Hope feeds the popular delusion that we can make things simple. Anyone around IT long enough knows that the real secret to success is to embrace complexity with all your might and intelligence and then break it down into manageable chunks with a set of processes for controlling the chunks or components. The latest installment in converged or hyper-converged infrastructure, as awesome as it may be, is not going to make network or security problems go away and it is not going to reduce operational costs unless we are willing to “sweep the floor” and go with one consistent design. Flash storage, with IOPS galore, isn’t going to make badly implemented utility or O/S software run any better nor make our systems any more recoverable if they rely on distance replication and network virtualization doesn’t reduce operational costs until you get rid of all the legacy network schemes and don’t have to manage both anymore.
By the way, substantially all of the interesting technology I name-dropped in the prior two paragraphs is either in production or being implemented in services managed by CloudWave. We are pro-technology with an emphasis on pro and, as unrelenting as the Cylons in Battlestar Galactica (but with a heart), we have a plan. We do not make blind investments hoping for unlooked-for positive effects. We make intentional investments to get measurable effects which we turn into service commitments.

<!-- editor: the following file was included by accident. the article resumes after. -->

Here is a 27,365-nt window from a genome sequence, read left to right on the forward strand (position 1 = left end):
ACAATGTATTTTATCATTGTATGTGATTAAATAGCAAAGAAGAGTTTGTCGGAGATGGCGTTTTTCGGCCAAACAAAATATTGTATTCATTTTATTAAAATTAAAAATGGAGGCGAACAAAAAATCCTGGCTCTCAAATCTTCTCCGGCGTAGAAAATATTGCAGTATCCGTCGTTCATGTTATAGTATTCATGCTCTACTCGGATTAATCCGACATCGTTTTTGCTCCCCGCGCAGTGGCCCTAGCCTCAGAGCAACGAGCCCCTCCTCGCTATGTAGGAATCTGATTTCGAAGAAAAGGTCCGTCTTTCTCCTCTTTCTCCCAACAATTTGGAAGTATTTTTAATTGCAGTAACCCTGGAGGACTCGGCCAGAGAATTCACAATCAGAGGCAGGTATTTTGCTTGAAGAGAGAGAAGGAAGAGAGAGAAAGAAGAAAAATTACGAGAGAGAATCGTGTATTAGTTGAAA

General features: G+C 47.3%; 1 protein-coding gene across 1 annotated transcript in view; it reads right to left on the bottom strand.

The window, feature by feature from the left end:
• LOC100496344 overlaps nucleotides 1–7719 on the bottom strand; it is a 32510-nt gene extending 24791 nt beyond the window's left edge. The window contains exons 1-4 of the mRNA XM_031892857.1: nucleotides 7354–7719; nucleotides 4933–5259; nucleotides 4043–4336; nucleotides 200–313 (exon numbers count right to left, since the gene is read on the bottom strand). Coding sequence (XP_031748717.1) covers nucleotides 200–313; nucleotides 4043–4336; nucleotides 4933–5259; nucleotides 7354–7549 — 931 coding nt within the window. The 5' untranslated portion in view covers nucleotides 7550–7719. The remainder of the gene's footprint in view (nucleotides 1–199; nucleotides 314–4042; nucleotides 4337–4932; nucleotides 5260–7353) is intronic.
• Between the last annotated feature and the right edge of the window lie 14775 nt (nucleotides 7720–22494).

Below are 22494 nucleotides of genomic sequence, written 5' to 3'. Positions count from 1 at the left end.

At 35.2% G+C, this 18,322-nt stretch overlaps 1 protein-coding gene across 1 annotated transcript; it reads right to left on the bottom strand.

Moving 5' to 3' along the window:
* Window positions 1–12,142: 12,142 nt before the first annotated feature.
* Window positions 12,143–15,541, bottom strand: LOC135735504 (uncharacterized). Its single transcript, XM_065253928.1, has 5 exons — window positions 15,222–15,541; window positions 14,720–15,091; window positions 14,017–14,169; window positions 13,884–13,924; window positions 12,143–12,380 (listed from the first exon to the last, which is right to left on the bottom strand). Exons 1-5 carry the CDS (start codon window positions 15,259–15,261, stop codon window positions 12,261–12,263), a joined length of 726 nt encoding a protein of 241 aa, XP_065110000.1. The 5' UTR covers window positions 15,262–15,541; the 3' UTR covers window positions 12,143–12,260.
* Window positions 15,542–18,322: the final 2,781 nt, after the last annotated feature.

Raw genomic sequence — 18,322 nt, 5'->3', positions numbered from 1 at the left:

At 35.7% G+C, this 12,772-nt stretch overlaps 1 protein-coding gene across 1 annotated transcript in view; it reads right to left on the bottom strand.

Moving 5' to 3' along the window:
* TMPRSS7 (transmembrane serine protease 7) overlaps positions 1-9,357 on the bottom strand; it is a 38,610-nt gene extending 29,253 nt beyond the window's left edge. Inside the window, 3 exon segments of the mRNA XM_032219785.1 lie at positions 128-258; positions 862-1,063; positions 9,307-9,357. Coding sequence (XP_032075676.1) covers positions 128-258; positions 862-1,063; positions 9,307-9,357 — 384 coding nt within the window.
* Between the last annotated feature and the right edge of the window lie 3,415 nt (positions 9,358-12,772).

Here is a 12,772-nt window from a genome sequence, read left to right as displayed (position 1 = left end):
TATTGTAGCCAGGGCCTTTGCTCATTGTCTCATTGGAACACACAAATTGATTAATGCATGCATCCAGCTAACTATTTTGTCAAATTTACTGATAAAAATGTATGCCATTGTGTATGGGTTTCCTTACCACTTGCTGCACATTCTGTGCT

This is the way mature IT organizations take care of their customers. For our part, we are still happy to help customers strengthen their own internal IT with on-premises infrastructure, while using hybrid strategies to deal with backups, management, recovery, storage tiering, or archiving. Not only do we have the engineering talent to help with that, we now have hard-won and production-proven design knowledge that comes from managing IT services for 70 hospitals. Increasingly, we see customers deciding that they want to shift their IT focus from infrastructure management to applications and user experience management. The unfolding cloud era is really less about technology and more about managing what matters to your internal customers the most.
I realize that not everyone agrees with my perspective. What’s yours? Send me an email at firstname.lastname@example.org with your thoughts and let’s show the politicos what a civilized conversation between intelligent people looks like in the next installment of our blog.
Jim Fitzgerald, EVP and Chief Strategy Officer is recently returned from a summer vacation, and shares that it isn’t a real vacation without at least one chewy science fiction novel and a peanut butter and bacon sandwich.